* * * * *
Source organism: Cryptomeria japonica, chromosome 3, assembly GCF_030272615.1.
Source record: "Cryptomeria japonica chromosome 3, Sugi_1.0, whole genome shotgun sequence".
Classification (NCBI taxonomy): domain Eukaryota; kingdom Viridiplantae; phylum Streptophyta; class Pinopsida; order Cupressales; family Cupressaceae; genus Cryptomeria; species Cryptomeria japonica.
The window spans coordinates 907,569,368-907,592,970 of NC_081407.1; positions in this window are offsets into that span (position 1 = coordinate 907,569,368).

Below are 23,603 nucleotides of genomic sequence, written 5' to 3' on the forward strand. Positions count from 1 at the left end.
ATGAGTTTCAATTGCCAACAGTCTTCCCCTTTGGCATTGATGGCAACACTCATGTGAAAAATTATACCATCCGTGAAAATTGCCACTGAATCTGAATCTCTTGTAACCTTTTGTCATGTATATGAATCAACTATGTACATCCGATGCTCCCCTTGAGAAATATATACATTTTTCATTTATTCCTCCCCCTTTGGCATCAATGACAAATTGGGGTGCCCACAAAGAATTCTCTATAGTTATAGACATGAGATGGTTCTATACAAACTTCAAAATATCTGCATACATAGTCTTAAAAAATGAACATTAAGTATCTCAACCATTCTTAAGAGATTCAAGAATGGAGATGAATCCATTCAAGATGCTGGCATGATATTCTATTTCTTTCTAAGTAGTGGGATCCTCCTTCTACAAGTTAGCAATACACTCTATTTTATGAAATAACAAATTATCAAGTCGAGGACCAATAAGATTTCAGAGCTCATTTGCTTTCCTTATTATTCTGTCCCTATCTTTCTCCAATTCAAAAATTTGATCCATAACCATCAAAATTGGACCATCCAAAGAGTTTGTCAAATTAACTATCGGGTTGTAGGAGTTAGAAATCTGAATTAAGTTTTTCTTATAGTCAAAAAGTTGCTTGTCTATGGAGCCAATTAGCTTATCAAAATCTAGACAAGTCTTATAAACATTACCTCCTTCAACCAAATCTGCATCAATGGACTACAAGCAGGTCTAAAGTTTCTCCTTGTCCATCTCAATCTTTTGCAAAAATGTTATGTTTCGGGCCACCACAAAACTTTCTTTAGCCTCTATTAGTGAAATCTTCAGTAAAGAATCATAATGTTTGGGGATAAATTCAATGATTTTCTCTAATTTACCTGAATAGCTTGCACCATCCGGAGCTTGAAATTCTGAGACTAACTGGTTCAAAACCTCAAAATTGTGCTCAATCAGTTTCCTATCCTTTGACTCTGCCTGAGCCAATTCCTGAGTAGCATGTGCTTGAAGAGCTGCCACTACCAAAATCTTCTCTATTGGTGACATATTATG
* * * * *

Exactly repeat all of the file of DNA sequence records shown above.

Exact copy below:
Source organism: Cryptomeria japonica, chromosome 3, assembly GCF_030272615.1.
Source record: "Cryptomeria japonica chromosome 3, Sugi_1.0, whole genome shotgun sequence".
Classification (NCBI taxonomy): domain Eukaryota; kingdom Viridiplantae; phylum Streptophyta; class Pinopsida; order Cupressales; family Cupressaceae; genus Cryptomeria; species Cryptomeria japonica.
The window spans coordinates 907,569,368-907,592,970 of NC_081407.1; positions in this window are offsets into that span (position 1 = coordinate 907,569,368).

Below are 23,603 nucleotides of genomic sequence, written 5' to 3' on the forward strand. Positions count from 1 at the left end.
ATGAGTTTCAATTGCCAACAGTCTTCCCCTTTGGCATTGATGGCAACACTCATGTGAAAAATTATACCATCCGTGAAAATTGCCACTGAATCTGAATCTCTTGTAACCTTTTGTCATGTATATGAATCAACTATGTACATCCGATGCTCCCCTTGAGAAATATATACATTTTTCATTTATTCCTCCCCCTTTGGCATCAATGACAAATTGGGGTGCCCACAAAGAATTCTCTATAGTTATAGACATGAGATGGTTCTATACAAACTTCAAAATATCTGCATACATAGTCTTAAAAAATGAACATTAAGTATCTCAACCATTCTTAAGAGATTCAAGAATGGAGATGAATCCATTCAAGATGCTGGCATGATATTCTATTTCTTTCTAAGTAGTGGGATCCTCCTTCTACAAGTTAGCAATACACTCTATTTTATGAAATAACAAATTATCAAGTCGAGGACCAATAAGATTTCAGAGCTCATTTGCTTTCCTTATTATTCTGTCCCTATCTTTCTCCAATTCAAAAATTTGATCCATAACCATCAAAATTGGACCATCCAAAGAGTTTGTCAAATTAACTATCGGGTTGTAGGAGTTAGAAATCTGAATTAAGTTTTTCTTATAGTCAAAAAGTTGCTTGTCTATGGAGCCAATTAGCTTATCAAAATCTAGACAAGTCTTATAAACATTACCTCCTTCAACCAAATCTGCATCAATGGACTACAAGCAGGTCTAAAGTTTCTCCTTGTCCATCTCAATCTTTTGCAAAAATGTTATGTTTCGGGCCACCACAAAACTTTCTTTAGCCTCTATTAGTGAAATCTTCAGTAAAGAATCATAATGTTTGGGGATAAATTCAATGATTTTCTCTAATTTACCTGAATAGCTTGCACCATCCGGAGCTTGAAATTCTGAGACTAACTGGTTCAAAACCTCAAAATTGTGCTCAATCAGTTTCCTATCCTTTGACTCTGCCTGAGCCAATTCCTGAGTAGCATGTGCTTGAAGAGCTGCCACTACCAAAATCTTCTCTATTGGTGACATATTATG